Woman Hates Songwriter's Big Hit, Marries Him Anyway
This is a story about a song. So you really kind of have to hear it. Check it out:
Just before Hurricane Andrew wreaked havoc in Miami-Dade County in 1992, Zach Ziskin had left South Florida for the Berklee College of Music in Boston. His cousin, Bruce Berman, rode out the storm in a closet in Country Walk, while the house he was in blew apart all around him.
After the storm, everyone was trying to figure out how to help. Bruce and Zach, who were in a band called No End, did the thing they knew how to do; they wrote a song. They were inspired by "We are the World," which had raised around $60 million to try to help ease famine in Africa (and you can hear the influence).
Zach and Bruce wrote "Somehow We Will Survive" over the phone.
Through some contacts of Bruce's, they got to record the song at Criteria Studios, a major recording hub in rock world, where Eric Clapton recorded "Layla" and the Eagles recorded "Hotel California."
IT'S A HIT
The song took off. It was on the news and on the radio. They were asked to play it live for a live satellite broadcast at a huge relief concert at Joe Robbie Stadium.
'If I ever meet this person, I'm gonna smack him.' - Jodi Ziskin on the song by the man she would marry.
Zach was only 18 years old when all this was happening, and for him, it was a really big deal.
"The life of a musician -- there’s always a lot of road blocks and a lot of reasons to give up," says Zach. "So for me I think if that hadn’t happened I might have just kind of relegated it to a side thing."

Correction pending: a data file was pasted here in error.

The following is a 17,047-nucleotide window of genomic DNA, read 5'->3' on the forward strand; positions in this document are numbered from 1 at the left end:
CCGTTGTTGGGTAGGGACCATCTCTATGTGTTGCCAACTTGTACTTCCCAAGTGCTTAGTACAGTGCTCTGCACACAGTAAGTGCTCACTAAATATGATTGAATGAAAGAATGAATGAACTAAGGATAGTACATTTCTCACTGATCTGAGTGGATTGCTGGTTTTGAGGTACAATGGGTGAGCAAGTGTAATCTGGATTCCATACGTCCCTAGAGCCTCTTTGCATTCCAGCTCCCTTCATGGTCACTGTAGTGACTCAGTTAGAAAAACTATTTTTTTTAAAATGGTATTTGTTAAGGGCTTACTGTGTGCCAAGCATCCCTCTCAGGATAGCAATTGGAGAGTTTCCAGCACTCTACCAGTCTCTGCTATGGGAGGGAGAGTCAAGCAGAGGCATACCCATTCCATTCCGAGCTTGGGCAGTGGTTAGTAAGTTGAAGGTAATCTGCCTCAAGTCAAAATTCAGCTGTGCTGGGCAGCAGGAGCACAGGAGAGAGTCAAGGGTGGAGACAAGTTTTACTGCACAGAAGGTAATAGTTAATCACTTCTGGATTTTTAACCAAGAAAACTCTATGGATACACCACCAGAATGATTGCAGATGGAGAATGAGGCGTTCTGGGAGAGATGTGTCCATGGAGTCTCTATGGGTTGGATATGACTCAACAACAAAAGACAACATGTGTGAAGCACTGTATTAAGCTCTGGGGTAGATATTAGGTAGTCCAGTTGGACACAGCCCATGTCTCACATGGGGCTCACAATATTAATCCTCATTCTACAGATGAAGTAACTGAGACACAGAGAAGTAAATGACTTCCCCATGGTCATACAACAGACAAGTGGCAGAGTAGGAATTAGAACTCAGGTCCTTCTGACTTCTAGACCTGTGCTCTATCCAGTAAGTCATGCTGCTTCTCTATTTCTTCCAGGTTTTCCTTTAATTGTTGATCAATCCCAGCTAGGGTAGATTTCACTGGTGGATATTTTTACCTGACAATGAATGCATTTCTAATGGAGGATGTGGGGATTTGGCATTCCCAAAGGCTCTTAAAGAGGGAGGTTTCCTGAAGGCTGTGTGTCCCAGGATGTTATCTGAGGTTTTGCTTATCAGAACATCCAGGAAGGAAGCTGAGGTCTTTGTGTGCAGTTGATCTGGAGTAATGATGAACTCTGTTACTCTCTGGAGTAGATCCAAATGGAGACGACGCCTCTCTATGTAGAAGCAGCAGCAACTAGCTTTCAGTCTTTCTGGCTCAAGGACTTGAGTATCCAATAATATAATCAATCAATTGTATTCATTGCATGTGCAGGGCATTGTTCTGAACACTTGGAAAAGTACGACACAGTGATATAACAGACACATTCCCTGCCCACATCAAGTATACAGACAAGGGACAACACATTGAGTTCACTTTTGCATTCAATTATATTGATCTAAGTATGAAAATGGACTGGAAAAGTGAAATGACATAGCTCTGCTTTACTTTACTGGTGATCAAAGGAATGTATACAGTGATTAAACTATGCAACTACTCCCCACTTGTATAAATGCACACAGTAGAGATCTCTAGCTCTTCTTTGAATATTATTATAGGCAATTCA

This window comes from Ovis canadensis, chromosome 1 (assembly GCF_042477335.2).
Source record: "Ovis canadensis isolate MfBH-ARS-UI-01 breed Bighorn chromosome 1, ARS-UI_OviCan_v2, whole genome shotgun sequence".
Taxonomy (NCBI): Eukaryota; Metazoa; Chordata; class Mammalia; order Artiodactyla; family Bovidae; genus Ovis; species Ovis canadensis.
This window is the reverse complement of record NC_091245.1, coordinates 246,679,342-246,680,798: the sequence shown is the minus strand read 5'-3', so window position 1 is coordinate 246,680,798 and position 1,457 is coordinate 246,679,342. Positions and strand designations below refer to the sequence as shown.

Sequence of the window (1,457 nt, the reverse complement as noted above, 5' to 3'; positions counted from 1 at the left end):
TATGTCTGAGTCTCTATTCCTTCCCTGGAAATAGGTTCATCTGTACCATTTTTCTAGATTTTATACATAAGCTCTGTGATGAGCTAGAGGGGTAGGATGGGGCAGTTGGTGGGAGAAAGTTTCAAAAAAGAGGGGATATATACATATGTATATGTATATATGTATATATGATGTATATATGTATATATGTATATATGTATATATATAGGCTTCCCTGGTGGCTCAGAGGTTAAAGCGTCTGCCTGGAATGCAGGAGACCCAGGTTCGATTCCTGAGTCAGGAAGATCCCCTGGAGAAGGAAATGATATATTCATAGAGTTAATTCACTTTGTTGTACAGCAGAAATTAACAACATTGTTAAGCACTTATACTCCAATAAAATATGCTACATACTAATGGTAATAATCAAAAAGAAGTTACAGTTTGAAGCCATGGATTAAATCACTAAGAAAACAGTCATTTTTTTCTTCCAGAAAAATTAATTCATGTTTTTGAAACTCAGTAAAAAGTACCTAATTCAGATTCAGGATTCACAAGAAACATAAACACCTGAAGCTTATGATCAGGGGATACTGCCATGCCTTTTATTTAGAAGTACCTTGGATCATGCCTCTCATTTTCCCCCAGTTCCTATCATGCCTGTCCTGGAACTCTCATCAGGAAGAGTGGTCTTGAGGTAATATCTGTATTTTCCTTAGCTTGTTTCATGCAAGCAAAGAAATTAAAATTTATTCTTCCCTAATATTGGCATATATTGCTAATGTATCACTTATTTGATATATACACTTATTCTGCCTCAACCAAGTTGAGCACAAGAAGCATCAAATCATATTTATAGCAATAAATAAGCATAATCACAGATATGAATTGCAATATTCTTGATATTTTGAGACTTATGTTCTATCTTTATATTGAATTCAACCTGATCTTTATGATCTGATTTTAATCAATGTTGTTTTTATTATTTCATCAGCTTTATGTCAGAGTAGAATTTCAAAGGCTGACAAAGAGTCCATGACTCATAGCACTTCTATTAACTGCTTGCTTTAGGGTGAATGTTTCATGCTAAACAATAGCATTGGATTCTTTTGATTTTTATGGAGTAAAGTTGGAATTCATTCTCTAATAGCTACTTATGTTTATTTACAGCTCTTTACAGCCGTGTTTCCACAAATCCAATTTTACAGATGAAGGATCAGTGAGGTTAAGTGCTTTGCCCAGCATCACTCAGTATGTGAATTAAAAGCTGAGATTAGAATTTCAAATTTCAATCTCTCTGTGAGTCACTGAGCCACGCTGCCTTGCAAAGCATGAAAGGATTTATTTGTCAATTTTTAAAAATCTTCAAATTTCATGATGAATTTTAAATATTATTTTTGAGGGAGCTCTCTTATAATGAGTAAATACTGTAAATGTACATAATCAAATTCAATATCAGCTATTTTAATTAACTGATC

The song raised tens of thousands of dollars. Zach is still a musician, songwriter and music producer.
MAKE IT STOP
While "Somehow We Will Survive" was changing Zach's life, it was driving Jodi Nabel absolutely nuts.
"It. Was. Everywhere," she says. "Just over and over -- it was like on a loop."
Even 20 years later, it's easy for her to remember what she hated so much about the song: "I just didn’t like the vocal on it, I didn’t like the arrangement, I didn’t like anything about it. It was just so hokey. And I was like, 'if I ever meet this person, I’m gonna smack him.'”
It took six years, but she got that chance, only instead of smacking him, she ended up dating him.
To be fair, she didn't know he was the guy who'd written the song. Turns out Zach was a friend of friend, and since several years had passed since the song was a hit, nobody mentioned it. They'd already been dating for several months before it came up, and by then, she liked him enough to overlook what she believed (and still believes) to be a horrible song. Jodi says she feels bad that she doesn't like it. She wishes she could. But she really can't.
When he played a solo acoustic version in the WLRN studios while we were recording this story, she made gagging noises from the control room and joked about hoping it would be over soon.
Jodi and Zach were married by a notary in their living room on December 27, 2001 (you can see wedding photo in the slideshow above).
Cupid works in mysterious ways. Happy Valentine's Day, everyone.
We found this story because Jodi Ziskin got in touch with us through the Public Insight Network. You can too.